Whenever a traveler enters these islands, he may marry for a very small dowery one of the handsomest women for any specific period, upon this condition, that he shall divorce her when he leaves the place; because the women never leave their district. -Chapter XIX (Maldive Islands)
Battuta began his journey at the age of twenty with the aim of undertaking pilgrimage to Mecca. He travelled through North Africa, Egypt, Palestine, and Syria before reaching Mecca in 1326. After completing his pilgrimage, he decided to tour parts of modern-day Iran and Iraq, before returning to Mecca. After this, he decided to transverse regions of east Africa, Middle East, and the Byzantine Empire before finally reaching India in 1335. In India, he became a qadi or a jurist and developed close personal relationship with the sultan (ruler) of the Delhi Sultanate, Muhammad bin Tughlaq. In 1341, the sultan appointed him to lead a diplomatic mission to China. Batutta’s journey to China was cut short due to a shipwreck and he spend the next two years visiting parts of South India, Sri Lanka, Maldives, Sumatra, and Java finally reaching China around 1345. After travelling for twenty-nine years when Battuta returned home, the sultan of Morocco ordered him to dictate his accounts of travel to the writer Ibn Juzayy. The book is encyclopedic in character and closely follows the trajectory of Battuta’s journey, providing detailed descriptions of lands and people, his impressions, curiosities, and experiences travelling the Afro-Eurasian medieval lands.
Rihla is about passion for traveling, learning, and experiencing new cultures. Battuta had a great appetite for travel and adventures, and this sentiment comes across to the readers. The beauty of the text lies in its vivid description of people, flora-fauna, food, and customs of the land he travelled. Ibn Juzayy, the writer of the text brilliantly interspersed these physical descriptions with poetry and satirical personal anecdotes. Rihla is an exceptional travelogue and exposes the global interconnectedness of the medieval world, something that is challenging for first year students to comprehend. The text is also an excellent commentary on fourteenth-century global economics, polity, and international relations.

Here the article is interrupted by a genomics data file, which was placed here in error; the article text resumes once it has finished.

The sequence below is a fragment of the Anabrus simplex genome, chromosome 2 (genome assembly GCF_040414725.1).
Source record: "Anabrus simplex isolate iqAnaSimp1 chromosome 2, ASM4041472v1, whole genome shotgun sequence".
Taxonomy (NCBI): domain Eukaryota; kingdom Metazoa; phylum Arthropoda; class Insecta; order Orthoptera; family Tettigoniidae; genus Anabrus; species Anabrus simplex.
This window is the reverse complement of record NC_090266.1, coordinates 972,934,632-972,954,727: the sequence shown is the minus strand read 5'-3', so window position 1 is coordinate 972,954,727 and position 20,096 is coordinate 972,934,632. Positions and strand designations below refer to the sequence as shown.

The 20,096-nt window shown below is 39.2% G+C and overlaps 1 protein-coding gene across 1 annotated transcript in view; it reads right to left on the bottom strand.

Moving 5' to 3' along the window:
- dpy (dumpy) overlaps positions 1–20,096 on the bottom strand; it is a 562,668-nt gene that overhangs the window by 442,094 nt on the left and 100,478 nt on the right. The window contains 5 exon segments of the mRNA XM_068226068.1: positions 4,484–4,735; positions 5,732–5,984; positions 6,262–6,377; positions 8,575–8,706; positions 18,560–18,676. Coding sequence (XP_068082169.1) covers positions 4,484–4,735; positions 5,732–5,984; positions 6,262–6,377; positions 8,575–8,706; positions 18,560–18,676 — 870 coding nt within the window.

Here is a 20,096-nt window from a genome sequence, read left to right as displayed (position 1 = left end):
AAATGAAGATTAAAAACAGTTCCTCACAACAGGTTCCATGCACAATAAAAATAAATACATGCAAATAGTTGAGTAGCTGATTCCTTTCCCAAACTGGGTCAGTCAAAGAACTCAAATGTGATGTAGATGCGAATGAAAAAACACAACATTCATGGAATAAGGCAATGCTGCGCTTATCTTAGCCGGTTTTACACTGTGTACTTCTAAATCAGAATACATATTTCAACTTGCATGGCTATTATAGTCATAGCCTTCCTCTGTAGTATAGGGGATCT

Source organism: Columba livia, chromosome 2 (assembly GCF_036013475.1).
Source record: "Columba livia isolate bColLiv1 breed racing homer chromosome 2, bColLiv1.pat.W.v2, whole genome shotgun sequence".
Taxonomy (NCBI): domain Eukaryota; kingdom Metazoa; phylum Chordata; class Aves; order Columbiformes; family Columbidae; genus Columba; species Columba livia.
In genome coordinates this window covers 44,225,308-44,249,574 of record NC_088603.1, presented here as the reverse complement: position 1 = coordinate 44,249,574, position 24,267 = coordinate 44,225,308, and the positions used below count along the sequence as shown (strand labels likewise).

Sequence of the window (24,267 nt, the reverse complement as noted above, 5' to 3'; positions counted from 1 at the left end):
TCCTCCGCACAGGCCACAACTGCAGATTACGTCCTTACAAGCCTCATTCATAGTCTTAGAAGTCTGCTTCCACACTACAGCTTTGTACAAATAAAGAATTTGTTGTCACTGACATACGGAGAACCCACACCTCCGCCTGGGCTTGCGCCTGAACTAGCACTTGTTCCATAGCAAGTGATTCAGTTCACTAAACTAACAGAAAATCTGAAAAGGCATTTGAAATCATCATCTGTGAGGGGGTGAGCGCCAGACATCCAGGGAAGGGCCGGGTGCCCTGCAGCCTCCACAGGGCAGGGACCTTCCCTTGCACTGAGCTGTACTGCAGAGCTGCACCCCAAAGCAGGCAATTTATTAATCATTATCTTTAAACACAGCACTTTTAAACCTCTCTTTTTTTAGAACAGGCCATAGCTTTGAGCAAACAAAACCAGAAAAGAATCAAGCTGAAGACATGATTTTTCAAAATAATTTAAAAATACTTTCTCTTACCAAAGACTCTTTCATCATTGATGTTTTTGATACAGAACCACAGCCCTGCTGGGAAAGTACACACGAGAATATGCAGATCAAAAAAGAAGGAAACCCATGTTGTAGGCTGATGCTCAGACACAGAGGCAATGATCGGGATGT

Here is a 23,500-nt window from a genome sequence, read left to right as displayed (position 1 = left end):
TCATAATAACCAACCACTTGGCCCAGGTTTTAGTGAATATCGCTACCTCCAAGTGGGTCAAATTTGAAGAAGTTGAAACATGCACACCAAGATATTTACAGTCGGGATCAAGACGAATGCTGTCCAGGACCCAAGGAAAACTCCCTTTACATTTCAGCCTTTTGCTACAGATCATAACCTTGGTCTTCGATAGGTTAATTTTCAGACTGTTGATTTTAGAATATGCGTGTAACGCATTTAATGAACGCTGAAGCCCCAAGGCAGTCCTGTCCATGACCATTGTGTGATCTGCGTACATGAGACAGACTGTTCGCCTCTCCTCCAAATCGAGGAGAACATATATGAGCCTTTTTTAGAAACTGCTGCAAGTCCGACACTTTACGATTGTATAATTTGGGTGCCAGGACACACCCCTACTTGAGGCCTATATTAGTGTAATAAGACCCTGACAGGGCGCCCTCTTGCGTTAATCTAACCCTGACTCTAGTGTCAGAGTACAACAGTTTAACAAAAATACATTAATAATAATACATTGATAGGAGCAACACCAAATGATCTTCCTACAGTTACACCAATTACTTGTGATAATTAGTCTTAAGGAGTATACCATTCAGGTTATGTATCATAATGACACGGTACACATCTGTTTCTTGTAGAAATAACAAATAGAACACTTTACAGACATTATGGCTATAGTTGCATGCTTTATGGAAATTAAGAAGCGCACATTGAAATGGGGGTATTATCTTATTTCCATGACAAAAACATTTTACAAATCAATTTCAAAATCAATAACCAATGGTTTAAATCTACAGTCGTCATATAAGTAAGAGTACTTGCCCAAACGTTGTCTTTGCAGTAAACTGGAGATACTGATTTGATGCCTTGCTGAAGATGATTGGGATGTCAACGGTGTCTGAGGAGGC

Consider discussing Rihla for two classes. Chapter VVII (travels in India) should be discussed in the first class, and chapter XXIII (travels in China) in the second class.
1) Why do you think Ibn Battuta was sent as an ambassador to China by the sultan of Delhi Sultanate?
2) Why did the emperor of China send gifts to the emperor of India?
3) What observations does Battuta make about Chinese commerce?
4) How does Battuta describe the Muslim quarters in China?
5) What are your impressions of Battuta’s descriptions of the lands and people he visited?
Consider pairing the text with the travels of Marco Polo
UC Berkeley has resources on Rihla and teaching Ibn Battuta for instructors